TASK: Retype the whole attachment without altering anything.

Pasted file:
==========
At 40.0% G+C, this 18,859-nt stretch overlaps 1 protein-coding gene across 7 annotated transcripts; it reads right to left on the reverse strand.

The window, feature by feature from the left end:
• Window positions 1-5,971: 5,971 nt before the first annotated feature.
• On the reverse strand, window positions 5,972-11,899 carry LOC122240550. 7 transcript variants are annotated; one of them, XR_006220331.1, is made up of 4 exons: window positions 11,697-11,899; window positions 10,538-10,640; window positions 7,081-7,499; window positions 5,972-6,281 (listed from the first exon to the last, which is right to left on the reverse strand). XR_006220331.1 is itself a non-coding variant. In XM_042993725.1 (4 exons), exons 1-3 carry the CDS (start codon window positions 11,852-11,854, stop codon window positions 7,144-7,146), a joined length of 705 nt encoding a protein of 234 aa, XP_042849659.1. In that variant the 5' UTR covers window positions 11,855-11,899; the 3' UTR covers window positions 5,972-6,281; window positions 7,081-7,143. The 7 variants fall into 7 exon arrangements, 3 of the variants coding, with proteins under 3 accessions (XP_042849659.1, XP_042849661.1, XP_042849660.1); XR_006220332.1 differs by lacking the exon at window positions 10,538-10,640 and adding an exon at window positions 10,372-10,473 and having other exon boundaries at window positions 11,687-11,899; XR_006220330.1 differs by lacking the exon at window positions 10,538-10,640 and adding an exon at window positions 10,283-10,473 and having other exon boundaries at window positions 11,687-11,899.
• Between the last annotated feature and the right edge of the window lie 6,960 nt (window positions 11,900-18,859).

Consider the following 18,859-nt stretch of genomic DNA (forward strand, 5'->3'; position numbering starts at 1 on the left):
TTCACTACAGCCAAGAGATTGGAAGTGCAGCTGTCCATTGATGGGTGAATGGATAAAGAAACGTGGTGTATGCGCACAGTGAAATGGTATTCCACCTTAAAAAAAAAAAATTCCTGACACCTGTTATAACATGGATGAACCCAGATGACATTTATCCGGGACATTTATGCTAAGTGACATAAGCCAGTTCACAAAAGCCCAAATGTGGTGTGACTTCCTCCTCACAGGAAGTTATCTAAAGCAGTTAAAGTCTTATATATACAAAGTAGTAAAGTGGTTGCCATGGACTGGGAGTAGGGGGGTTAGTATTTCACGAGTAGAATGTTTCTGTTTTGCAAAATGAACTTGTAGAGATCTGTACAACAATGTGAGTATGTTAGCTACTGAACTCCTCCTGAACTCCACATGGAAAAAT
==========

At 40.0% G+C, this 18,859-nt stretch overlaps 1 protein-coding gene across 7 annotated transcripts; it reads right to left on the reverse strand.

The window, feature by feature from the left end:
• Window positions 1-5,971: 5,971 nt before the first annotated feature.
• On the reverse strand, window positions 5,972-11,899 carry LOC122240550. 7 transcript variants are annotated; one of them, XR_006220331.1, is made up of 4 exons: window positions 11,697-11,899; window positions 10,538-10,640; window positions 7,081-7,499; window positions 5,972-6,281 (listed from the first exon to the last, which is right to left on the reverse strand). XR_006220331.1 is itself a non-coding variant. In XM_042993725.1 (4 exons), exons 1-3 carry the CDS (start codon window positions 11,852-11,854, stop codon window positions 7,144-7,146), a joined length of 705 nt encoding a protein of 234 aa, XP_042849659.1. In that variant the 5' UTR covers window positions 11,855-11,899; the 3' UTR covers window positions 5,972-6,281; window positions 7,081-7,143. The 7 variants fall into 7 exon arrangements, 3 of the variants coding, with proteins under 3 accessions (XP_042849659.1, XP_042849661.1, XP_042849660.1); XR_006220332.1 differs by lacking the exon at window positions 10,538-10,640 and adding an exon at window positions 10,372-10,473 and having other exon boundaries at window positions 11,687-11,899; XR_006220330.1 differs by lacking the exon at window positions 10,538-10,640 and adding an exon at window positions 10,283-10,473 and having other exon boundaries at window positions 11,687-11,899.
• Between the last annotated feature and the right edge of the window lie 6,960 nt (window positions 11,900-18,859).

Consider the following 18,859-nt stretch of genomic DNA (forward strand, 5'->3'; position numbering starts at 1 on the left):
TTCACTACAGCCAAGAGATTGGAAGTGCAGCTGTCCATTGATGGGTGAATGGATAAAGAAACGTGGTGTATGCGCACAGTGAAATGGTATTCCACCTTAAAAAAAAAAAATTCCTGACACCTGTTATAACATGGATGAACCCAGATGACATTTATCCGGGACATTTATGCTAAGTGACATAAGCCAGTTCACAAAAGCCCAAATGTGGTGTGACTTCCTCCTCACAGGAAGTTATCTAAAGCAGTTAAAGTCTTATATATACAAAGTAGTAAAGTGGTTGCCATGGACTGGGAGTAGGGGGGTTAGTATTTCACGAGTAGAATGTTTCTGTTTTGCAAAATGAACTTGTAGAGATCTGTACAACAATGTGAGTATGTTAGCTACTGAACTCCTCCTGAACTCCACATGGAAAAAT